20 October, 2021The impact of Covid on the cement industry, health and safety, clean technology and workers’ rights were among the issues discussed with more than 70 trade unionists from 20 countries who met online for the joint IndustriALL, BWI and EFBWW HeidelbergCement global union network meeting. The meeting was organized with support of Friedrich Ebert foundation.
IndustriALL Global Union, the Building and Wood Workers’ International (BWI) and European Federation of Building and Woodworkers (EFBWW), all of which are organizing workers employed by the German-based cement giant, took the opportunity to strategize for the future on 13 and 14 of October.
The network adopted a joint statement demanding genuine progress in improving the quality of social dialogue. Among other things, the statement calls for HeidelbergCement to:
- Eliminate the abuse of subcontracted and third-party workers
- Engage in negotiations on a global framework agreement
- Launch a joint mechanism ensuring that workers’ rights are respected and working conditions are improved
- Improve workers’ participation and provide respect for trade union rights and the right to representation and organizing, with a particular focus on workers’ participation in health and safety
- Include a social dimension in its policies on the reduction of CO2 emissions, climate change protection and digitalisation affecting their employees and subcontracted workers.
- Launch consultation with unions on Just Transition
- Sign a joint Declaration on OHS with BWI, IndustriALL Global Union and EFBWW
A solidarity statement was passed in support of more than 150 Teamsters Ready Mix workers in the United States who are demanding to address health and safety issues and stop violating federal labour laws.
Michael Walker, member of Teamsters Local 174 in Seattle explained that despite its record profits, the company did not offer decent increases and even denied full medical coverage to a group of 300 workers after the expiration of their CBA. “This is my fifth time I was in a bargaining table, I’ve never seen anything like this, they want us to strike now,” said Walker.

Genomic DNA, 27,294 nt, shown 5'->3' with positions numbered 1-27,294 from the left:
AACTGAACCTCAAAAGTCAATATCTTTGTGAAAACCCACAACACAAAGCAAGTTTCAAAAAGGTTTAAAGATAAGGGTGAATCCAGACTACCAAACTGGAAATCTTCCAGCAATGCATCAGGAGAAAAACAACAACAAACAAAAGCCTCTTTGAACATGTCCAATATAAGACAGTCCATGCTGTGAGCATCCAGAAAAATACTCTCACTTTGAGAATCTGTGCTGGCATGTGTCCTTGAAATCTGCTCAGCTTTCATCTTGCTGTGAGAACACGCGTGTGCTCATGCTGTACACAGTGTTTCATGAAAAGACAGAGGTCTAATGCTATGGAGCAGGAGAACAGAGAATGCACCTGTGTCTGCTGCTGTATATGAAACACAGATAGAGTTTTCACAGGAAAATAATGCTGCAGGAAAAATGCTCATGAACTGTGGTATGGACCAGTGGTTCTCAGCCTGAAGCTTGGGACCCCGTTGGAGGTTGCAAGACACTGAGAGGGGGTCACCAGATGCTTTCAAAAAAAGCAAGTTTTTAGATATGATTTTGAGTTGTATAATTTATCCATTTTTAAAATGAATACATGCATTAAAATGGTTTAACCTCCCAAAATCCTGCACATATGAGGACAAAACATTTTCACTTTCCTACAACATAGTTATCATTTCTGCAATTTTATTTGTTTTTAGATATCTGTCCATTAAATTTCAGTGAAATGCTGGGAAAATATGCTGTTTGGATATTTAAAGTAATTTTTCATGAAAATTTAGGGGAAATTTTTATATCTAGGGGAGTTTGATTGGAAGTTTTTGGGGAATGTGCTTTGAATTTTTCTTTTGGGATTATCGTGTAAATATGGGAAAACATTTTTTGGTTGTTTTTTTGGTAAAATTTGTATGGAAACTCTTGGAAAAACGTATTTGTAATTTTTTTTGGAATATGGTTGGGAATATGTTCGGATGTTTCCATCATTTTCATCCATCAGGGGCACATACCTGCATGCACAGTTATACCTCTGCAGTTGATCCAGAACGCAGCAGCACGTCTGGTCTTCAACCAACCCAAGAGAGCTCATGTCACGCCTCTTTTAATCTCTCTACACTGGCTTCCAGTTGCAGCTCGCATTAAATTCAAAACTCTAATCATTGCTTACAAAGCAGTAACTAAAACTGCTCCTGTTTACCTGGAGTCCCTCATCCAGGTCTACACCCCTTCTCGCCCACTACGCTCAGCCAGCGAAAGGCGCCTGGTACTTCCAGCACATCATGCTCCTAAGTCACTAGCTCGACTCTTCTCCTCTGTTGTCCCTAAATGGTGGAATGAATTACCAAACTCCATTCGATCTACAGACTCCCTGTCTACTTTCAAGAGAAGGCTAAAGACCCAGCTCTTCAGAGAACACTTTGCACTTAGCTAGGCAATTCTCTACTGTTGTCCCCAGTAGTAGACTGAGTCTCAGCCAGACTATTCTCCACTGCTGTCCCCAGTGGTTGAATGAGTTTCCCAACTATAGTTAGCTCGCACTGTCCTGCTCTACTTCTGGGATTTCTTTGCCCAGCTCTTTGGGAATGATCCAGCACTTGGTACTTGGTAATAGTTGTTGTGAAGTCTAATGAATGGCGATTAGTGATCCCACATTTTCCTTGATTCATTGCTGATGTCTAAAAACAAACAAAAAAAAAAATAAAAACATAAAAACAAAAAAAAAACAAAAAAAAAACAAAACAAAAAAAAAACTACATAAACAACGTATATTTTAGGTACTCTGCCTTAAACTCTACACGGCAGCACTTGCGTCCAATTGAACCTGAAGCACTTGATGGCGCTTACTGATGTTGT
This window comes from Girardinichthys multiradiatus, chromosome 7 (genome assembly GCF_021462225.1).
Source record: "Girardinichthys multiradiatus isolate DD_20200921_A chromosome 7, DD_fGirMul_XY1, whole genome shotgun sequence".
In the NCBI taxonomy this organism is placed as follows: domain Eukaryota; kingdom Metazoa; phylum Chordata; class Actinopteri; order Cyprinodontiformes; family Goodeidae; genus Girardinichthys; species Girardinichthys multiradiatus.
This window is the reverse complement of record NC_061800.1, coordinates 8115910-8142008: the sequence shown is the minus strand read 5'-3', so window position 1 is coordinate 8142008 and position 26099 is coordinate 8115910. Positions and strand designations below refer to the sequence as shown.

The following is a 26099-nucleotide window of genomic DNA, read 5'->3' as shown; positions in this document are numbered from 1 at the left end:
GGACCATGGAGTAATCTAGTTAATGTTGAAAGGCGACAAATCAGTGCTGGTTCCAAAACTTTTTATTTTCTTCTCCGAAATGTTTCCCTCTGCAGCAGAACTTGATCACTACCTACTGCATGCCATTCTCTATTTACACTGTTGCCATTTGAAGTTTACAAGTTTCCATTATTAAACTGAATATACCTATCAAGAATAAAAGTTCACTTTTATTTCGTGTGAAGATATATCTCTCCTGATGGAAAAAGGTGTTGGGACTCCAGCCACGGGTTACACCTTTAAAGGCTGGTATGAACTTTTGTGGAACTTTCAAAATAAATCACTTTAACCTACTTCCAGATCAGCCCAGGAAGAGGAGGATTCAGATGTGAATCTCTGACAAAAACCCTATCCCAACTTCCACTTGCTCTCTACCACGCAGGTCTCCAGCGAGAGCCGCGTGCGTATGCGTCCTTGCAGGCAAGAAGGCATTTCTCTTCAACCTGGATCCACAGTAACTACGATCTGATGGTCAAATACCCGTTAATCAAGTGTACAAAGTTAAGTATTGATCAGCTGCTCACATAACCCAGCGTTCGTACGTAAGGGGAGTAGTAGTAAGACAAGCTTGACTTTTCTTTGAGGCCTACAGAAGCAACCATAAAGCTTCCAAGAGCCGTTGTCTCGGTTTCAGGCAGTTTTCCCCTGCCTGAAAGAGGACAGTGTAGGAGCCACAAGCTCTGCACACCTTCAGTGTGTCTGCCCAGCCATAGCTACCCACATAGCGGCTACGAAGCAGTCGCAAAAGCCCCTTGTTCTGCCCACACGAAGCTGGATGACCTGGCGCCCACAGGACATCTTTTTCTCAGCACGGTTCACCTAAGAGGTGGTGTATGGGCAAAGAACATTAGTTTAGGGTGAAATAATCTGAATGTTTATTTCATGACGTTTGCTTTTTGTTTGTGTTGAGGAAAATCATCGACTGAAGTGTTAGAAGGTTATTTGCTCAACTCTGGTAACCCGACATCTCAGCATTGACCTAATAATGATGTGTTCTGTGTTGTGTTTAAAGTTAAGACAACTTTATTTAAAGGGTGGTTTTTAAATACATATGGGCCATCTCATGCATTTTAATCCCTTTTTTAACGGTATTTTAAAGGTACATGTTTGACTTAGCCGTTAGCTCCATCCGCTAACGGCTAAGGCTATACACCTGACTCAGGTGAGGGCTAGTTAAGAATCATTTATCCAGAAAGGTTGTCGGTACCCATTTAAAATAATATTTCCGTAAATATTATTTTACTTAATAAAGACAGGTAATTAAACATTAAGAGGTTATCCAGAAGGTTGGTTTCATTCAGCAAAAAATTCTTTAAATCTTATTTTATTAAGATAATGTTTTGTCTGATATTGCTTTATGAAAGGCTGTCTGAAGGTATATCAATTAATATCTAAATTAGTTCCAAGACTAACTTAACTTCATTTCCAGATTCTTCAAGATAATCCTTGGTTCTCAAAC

In HeidelbergCement's operations this year, fifteen people have lost their lives due to COVID-19 despite the company’s introduction of a “zero harm” programme. This year three subcontracted workers have been killed at work in Ghana, Burkina Faso and Bangladesh.
In addition, the deterioration of social dialogue made negotiations more difficult and unions mobilised in various countries.
The challenge for the industry to reduce carbon emissions was also widely deliberated in the meeting. HeidelbergCement needs a roadmap to move from fossil fuel to renewable energy and the implementation of new industrial technologies, and participants stressed that workers’ involvement is crucial to secure a Just Transition.
Tom Deleu, EFBWW General secretary said,
"Climate change is an existential threat to human kind. EFBWW supports green transitionand HeidelbergCement commitment to decrease their carbon emissions because there is no jobs on a dead planet, but just transition and worker engagement at all levels of this process is essential.”
Colleagues from Africa and Asia reported that the company is excessively resorting to non-standard employment schemes, which undermined work and pay conditions. They said that workers affected by these schemes, are the same workers whose jobs and incomes were ravaged by the pandemic.
Gavor Kodjo general secretary of the Federation of Wood and Construction Workers (FTBC) thanked BWI and union representatives in Germany for helping his union raise their issues at the CIMTOGO (HeidelbergCement) to the company’s top management in Germany. The Union stressed that CIMTOGO's contractors have repeatedly violated workers' rights and failed to secure healthy and safe working environments. He also mentioned issues like the non-declaration of work-related accidents, non-issue of pay slips to workers and poor hygiene standards.
For BWI general secretary Ambet Yuson:
"Amidst the pandemic, HeidelbergCement continued to reap profits and paid huge dividends and bonuses, while their workers live in constant fear of losing their jobs. Today, it missed an opportunity to meet with union leaders urging for social dialogue."
Kemal Ozkan, IndustriALL assistant general secretary, commented,
“HeidelbergCement must become a socially responsible company and engage in genuine dialogue with our three organisations. We see a series problems related to health and safety, workers’ rights violations, reluctance of bargaining in good faith and other.”